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Jet Li goes out on top with Fearless

<p>Jet Li’s Fearless is being billed as the actor’s last martial-arts film. If that’s true, he’s going out on top. Fearless may not be the martial-arts film to end all martial-arts films, but it’s the kind of action picture that raises the bar a little higher.</p>



Jet Li in a scene from Fearless.




Jet Li’s Fearless

Stars: Jet Li

Director: Ronny Hu

Rating: 14A

**** (out of five)



Jet Li’s Fearless is being billed as the actor’s last martial-arts film. If that’s true, he’s going out on top. Fearless may not be the martial-arts film to end all martial-arts films, but it’s the kind of action picture that raises the bar a little higher.


The fight sequences will leave your jaw on the floor, the characters are a little more interesting than your basic genre types, and there’s even a coherent moral message about when to stop fighting, and when to fight on.


And, let’s face it, director Ronny Yu knows how to shoot a chest kick.


Fearless casts Li as Huo Yuanjia, the Chinese wushu master famous for having founded the Jinwu Sports Federation in 1909, using martial arts as a building block for a nationalist movement that helped the Chinese people restore their sense of identity and pride after the devastation of the Sino-Japanese War.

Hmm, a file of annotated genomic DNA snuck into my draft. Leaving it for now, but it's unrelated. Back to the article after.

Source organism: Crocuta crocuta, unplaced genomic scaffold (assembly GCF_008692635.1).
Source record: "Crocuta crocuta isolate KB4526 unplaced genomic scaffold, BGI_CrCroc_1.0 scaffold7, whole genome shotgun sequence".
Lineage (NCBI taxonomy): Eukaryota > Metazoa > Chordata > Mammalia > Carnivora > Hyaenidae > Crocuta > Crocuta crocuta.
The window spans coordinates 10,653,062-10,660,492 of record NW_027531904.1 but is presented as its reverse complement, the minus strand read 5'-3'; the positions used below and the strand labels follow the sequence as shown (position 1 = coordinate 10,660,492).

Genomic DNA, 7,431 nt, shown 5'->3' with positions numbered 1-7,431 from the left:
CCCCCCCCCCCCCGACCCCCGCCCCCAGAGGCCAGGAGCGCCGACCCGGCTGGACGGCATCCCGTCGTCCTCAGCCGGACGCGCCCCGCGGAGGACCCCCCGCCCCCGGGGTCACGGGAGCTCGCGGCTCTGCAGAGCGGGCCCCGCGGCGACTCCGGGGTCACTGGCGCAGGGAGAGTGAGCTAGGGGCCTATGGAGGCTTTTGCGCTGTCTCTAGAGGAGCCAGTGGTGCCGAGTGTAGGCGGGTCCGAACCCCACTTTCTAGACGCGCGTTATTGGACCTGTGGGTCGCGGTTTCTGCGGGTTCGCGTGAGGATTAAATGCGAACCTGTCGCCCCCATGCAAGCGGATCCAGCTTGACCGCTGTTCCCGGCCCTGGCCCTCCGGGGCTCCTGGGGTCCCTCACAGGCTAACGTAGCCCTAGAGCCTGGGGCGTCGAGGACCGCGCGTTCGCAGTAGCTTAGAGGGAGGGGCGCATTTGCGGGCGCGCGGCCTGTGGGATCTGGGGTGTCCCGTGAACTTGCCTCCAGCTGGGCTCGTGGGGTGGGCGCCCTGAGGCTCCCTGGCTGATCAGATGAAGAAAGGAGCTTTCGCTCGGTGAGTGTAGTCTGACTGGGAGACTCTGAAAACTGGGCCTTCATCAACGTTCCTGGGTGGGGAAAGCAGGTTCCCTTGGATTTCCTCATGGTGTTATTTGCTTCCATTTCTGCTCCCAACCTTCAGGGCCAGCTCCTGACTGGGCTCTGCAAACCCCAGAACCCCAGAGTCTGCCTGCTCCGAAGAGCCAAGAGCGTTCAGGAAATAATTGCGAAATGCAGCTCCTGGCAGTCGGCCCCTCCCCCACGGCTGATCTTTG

Starting in 1910, when Huo fought four champions from England, Spain, Belgium and Japan at a Shanghai tournament, the film tracks back over the decades to tell the story of his life as a conventional riches-to-rags redemption melodrama.


Of course, this particular redemption melodrama has room for several elaborate fights, as Huo’s self-destructive streak expresses itself through particularly literal means: in one stunning battle, Li and Chen Zhihui lay waste to an elaborate, multi-story tavern in a moonlit challenge.


As choreographed by Yuen Wo Ping and shot by Poon Hang Sang, the set piece has an eerie beauty that in no way mutes the brutality of its violence.


That contrast is essential to the film, as Li’s humbled Huo winds up redeeming his wayward life by learning to tend fields and fight for his nation, rather than himself.


Yu and his screenwriters, Chris Chow and Christine To, have crafted a sombre elegy for Huo as well as a valedictory vehicle for Li, who obviously aspires to more than just punching and kicking.


Here’s to whatever comes next.


 
 
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